Who Are the Poor Today?

Google+ Pinterest LinkedIn Tumblr +

From A Commentary on James

James’s letter refers to the poor as widows, orphans, the hungry, unpaid harvesters, and probably the disabled and sick. They are men and women, adults and children. Some studies of ancient Greco-Roman times estimate that 25–28 percent of the population were “truly poor” and 30–40 percent were subsistence-level, unskilled workers, which means that 55–68 percent of first-century society struggled in poverty.[1] Today the “poor” is a relative term. In 2015, in the United States, the Census Bureau considered as “poor” a single individual who earned yearly under $12,331 (over 65 it was only $11,367), a single parent with one child earning $16,337 or less, and a family of two adults and two children with an income of $24,339 or less. Thirty-three percent of the poor are children. The United States Census Bureau considered 13.5 percent “poor” in 2015.[2] Many of these poor are minorities: 26.6 percent Hispanics, 27.4 percent blacks, 12.1 percent Asians, and 9.9 percent non-Hispanic whites.[3] Thus, a single “poor” individual in the United States earned $34 or less per day and $1,028 or less per month. However, if we were to take a plane to the Dominican Republic, the land of my birth, the “poor”—more than a third of the island—earn less than $1.25 a day, especially those who live in rural areas. As a matter of fact, almost one half of the world’s population live on less than $2.50 a day and 80 percent live on less than $10 a day.[4] The poor in the United States living on $34 a day have a better income than 80 percent of the rest of the world’s “poor.” In other words, the poor are not a minority in today’s world but a majority. We should ask: Are they a part of our own church? How many churches in the United States (and elsewhere) have rich and poor worshiping together? In 2009, my own denomination, the Presbyterian Church (U.S.A.), had 5.2 percent of members who earned less than $10,000 and 11.8 percent of members who earned between $10,000 and $24,999 a year (total 17 percent).[5]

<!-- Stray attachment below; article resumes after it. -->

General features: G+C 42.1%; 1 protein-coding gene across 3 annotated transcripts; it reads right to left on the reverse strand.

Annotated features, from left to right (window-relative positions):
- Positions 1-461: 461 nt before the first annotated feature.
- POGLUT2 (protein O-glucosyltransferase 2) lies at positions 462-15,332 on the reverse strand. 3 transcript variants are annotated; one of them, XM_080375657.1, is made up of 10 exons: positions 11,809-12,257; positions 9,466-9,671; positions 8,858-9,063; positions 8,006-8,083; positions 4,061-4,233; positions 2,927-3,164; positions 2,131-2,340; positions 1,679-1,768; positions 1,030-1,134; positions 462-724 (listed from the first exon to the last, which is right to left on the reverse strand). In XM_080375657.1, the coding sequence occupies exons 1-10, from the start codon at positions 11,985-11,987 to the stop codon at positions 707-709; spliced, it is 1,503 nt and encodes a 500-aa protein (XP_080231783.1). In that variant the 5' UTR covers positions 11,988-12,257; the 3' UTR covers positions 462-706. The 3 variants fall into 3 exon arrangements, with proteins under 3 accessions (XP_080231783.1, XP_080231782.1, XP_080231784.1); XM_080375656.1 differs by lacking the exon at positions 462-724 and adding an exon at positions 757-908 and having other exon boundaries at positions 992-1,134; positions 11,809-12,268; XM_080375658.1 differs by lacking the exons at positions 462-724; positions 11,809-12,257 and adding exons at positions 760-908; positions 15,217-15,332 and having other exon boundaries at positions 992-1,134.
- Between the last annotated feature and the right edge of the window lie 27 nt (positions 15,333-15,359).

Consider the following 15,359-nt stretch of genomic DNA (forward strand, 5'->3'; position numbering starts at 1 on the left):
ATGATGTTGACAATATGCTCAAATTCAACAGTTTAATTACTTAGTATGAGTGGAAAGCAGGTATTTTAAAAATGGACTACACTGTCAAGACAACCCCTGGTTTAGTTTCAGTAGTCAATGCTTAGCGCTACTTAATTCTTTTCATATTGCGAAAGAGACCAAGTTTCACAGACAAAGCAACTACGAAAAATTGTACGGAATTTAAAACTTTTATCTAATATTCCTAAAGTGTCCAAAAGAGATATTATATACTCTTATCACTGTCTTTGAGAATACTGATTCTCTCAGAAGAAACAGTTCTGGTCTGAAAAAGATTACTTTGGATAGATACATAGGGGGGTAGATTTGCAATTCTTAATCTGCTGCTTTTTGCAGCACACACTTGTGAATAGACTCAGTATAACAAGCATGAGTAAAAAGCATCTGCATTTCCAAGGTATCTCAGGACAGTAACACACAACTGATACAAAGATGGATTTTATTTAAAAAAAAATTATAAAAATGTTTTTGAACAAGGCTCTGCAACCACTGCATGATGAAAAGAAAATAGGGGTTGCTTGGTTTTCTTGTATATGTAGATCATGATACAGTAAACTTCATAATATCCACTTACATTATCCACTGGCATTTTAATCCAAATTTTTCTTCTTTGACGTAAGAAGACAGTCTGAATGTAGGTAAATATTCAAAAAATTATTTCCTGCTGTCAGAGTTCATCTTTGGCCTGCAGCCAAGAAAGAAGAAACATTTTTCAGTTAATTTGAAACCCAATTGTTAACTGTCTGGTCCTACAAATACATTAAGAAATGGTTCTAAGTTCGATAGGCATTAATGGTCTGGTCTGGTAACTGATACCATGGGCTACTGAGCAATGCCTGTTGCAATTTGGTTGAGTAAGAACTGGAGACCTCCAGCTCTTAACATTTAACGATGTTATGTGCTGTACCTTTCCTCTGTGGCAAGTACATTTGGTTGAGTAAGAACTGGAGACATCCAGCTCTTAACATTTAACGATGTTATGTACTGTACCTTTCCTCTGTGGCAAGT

The church growth movement originally discouraged Christians from including people of a variety of economic classes and ethnicities in new church plants because that would slow church growth. For instance, Donald McGavran explains: “People like to become Christians without crossing racial, linguistic, or class barriers.” Unbelievers prefer to join churches whose members have the same “color, stature, income, cleanliness, and education.” Thus, new churches should normally be “homogeneous units of a society.”[6] These probably do achieve rapid growth, but what are the ramifications for such a strategy? In James 2:2–4, the congregants are encouraged not to give special seating to the rich and inferior seating to the poor. But in such a church growth strategy, which mirrors the economic and racial divisions of the church, the poor will not even be included in the local middle-class church. As I heard one white lay leader ask a visiting black family in a New Jersey church many years ago, “Wouldn’t you feel more comfortable in one of your own churches?” Today, we might say or imply the same thing to the poor in a middle- or upper-class church.